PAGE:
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GM To Add Plant Jobs, Invest $450 Million For 2016 Chevy Volt

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First 2011 Chevrolet Volt built on production tooling at Detroit Hamtramck plant, March 31, 2010

First 2011 Chevrolet Volt built on production tooling at Detroit Hamtramck plant, March 31, 2010

Enlarge Photo

New jobs and plant updates by carmakers often get little attention outside the towns involved, but sometimes they telegraph information about future models.

The Detroit News said Saturday that GM is expected to announce it will update its Detroit-Hamtramck assembly plant, spending $450 million and adding 1,400 new jobs.

In this case, the car involved is an updated or redesigned Chevrolet Volt range-extended electric car, which will likely launch for model year 2016.

MORE: 2016 Chevrolet Volt To Launch Next Year: What We Know So Far

The news, attributed to four "sources familiar with the automaker’s plan," adds a second shift at the assembly plant. It is  the sole GM facility globally to build the Volt and also the Cadillac ELR  that uses the same Voltec powertrain.

First 2011 Chevrolet Volt built on production tooling at Detroit Hamtramck plant, March 31, 2010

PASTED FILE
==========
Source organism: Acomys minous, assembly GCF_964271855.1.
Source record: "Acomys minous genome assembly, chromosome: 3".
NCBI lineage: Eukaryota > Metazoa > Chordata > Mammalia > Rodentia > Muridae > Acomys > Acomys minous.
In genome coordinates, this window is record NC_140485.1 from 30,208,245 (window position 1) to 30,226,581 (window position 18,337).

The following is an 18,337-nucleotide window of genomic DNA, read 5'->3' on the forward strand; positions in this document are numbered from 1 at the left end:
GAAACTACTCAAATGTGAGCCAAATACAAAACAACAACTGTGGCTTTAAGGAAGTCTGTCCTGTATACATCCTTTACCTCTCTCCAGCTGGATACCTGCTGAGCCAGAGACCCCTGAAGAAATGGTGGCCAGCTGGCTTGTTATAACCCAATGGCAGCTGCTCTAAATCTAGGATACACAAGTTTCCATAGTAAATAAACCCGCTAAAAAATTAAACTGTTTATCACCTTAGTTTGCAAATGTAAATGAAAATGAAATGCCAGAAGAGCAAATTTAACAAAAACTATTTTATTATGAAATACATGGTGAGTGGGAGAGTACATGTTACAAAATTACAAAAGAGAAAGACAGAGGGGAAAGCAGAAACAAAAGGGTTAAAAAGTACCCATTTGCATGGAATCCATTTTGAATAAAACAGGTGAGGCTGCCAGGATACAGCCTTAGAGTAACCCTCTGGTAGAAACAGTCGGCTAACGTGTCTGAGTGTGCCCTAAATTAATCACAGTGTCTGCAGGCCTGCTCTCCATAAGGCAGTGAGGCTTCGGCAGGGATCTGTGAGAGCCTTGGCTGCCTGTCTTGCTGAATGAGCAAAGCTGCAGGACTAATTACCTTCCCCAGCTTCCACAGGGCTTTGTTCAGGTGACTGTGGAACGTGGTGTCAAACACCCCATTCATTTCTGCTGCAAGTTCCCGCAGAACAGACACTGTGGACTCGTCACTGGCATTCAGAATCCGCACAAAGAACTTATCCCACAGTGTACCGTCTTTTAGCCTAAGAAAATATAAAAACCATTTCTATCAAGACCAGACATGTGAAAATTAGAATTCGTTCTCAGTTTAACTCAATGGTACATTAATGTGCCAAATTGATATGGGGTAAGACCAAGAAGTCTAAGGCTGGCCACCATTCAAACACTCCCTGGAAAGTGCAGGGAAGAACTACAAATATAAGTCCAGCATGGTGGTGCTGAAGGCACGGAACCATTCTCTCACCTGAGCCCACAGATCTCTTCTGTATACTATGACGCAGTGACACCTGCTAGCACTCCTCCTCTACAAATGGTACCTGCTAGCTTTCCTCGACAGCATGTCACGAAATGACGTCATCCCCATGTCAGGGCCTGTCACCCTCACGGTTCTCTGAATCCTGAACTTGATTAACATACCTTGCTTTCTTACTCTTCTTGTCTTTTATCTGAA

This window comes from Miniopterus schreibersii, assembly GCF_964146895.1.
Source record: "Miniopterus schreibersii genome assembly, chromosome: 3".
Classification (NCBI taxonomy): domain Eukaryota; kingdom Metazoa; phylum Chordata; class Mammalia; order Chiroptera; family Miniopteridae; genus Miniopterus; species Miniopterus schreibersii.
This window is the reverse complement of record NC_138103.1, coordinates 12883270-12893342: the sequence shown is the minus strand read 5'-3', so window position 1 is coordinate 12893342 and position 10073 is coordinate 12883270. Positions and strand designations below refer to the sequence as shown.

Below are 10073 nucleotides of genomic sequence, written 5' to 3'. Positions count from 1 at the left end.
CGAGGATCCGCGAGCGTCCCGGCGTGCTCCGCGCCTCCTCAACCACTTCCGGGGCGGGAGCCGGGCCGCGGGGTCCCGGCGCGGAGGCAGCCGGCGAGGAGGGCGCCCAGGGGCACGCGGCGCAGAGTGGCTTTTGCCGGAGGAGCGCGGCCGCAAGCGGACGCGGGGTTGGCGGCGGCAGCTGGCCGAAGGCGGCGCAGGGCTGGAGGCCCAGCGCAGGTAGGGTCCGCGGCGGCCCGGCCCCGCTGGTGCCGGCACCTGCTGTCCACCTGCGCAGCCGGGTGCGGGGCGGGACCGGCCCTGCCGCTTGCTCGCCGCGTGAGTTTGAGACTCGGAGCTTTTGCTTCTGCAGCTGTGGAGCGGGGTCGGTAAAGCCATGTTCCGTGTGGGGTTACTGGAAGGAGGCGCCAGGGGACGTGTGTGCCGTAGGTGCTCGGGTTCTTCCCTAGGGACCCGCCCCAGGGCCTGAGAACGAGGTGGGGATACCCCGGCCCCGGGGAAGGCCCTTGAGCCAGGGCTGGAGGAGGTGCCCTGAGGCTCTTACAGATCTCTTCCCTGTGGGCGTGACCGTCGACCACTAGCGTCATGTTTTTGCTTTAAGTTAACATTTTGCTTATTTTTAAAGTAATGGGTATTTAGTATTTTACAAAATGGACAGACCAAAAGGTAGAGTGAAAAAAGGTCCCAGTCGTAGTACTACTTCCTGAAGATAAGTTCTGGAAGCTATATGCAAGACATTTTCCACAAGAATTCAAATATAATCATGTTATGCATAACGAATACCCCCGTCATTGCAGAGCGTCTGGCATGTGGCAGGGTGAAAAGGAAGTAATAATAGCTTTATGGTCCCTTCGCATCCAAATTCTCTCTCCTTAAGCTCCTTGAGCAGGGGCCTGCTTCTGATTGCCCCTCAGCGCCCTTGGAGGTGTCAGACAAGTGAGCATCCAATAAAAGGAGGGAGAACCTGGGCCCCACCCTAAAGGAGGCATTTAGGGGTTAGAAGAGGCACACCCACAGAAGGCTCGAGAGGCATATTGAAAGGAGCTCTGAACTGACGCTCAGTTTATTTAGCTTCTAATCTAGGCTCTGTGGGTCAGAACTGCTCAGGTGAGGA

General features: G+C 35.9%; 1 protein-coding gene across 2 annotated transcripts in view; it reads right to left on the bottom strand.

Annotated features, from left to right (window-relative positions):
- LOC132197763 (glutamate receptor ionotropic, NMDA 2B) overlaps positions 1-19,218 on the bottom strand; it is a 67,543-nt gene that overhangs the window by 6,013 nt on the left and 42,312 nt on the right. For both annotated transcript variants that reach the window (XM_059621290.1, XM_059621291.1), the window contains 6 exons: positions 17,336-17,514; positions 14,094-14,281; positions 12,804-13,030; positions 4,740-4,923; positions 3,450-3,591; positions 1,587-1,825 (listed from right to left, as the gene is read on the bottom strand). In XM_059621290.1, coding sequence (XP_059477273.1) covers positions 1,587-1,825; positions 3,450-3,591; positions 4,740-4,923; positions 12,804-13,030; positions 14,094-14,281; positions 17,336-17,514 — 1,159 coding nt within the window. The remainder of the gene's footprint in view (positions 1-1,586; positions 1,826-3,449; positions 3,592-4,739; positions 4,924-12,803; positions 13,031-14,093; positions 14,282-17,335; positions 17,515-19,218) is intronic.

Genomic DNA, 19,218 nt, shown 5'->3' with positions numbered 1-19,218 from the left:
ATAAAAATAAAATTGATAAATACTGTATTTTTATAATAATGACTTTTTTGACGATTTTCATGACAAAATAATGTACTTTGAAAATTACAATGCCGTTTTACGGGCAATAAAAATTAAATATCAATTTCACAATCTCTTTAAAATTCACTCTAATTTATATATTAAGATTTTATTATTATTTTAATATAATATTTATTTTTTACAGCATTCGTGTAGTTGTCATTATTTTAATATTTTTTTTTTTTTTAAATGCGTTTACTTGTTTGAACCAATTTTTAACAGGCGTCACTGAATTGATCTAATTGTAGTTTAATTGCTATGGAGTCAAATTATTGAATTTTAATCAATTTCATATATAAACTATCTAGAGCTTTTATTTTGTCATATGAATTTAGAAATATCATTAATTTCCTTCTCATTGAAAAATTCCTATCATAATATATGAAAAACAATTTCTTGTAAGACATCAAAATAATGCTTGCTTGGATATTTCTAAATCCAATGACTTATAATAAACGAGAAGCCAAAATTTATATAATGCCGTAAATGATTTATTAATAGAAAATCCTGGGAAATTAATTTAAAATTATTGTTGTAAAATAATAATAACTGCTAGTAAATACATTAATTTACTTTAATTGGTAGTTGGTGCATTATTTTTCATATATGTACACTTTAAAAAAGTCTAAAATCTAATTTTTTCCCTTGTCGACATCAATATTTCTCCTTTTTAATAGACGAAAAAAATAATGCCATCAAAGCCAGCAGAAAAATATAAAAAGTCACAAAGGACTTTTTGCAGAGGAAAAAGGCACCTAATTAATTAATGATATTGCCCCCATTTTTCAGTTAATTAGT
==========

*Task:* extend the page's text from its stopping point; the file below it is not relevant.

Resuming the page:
First 2011 Chevrolet Volt built on production tooling at Detroit Hamtramck plant, March 31, 2010

Enlarge Photo

The Hamtramck plant also assembles Chevrolet Malibu mid-size sedans and Impala full-size sedans.

The $450 million investment is said to be "focused on battery technologies," though it's unclear whether any of that money will go to the Brownstown plant where General Motors now builds lithium-ion battery packs for the Volt and ELR.

Analysts suggest that a revised 2016 Volt will be unveiled at next January's Detroit Auto Show and go into production during the summer or fall of 2015.

An additional model, very possibly a battery-electric vehicle with 200 miles of range, may also be added to Hamtramck--though sources suggest that vehicle will lag the redesigned Volt by a year.

An updated 2016 Chevy Volt is expected to use a less expensive battery pack, and perhaps to have a somewhat greater electric range.

DON'T MISS: Obama: I’ll Buy A Chevy Volt After My Presidency Ends

Dan Akerson, then GM's CEO, said last May that the main goal for the next Volt was to reduce its build cost by $10,000 while making the car profitable for GM to sell.

The official announcement is expected to occur tomorrow at an Automotive Press Association lunch in Detroit.

That city's mayor, Mike Duggan, is confirmed to be at the lunch, and Michigan governor Rick Snyder hopes to attend, according to the offices of each official.

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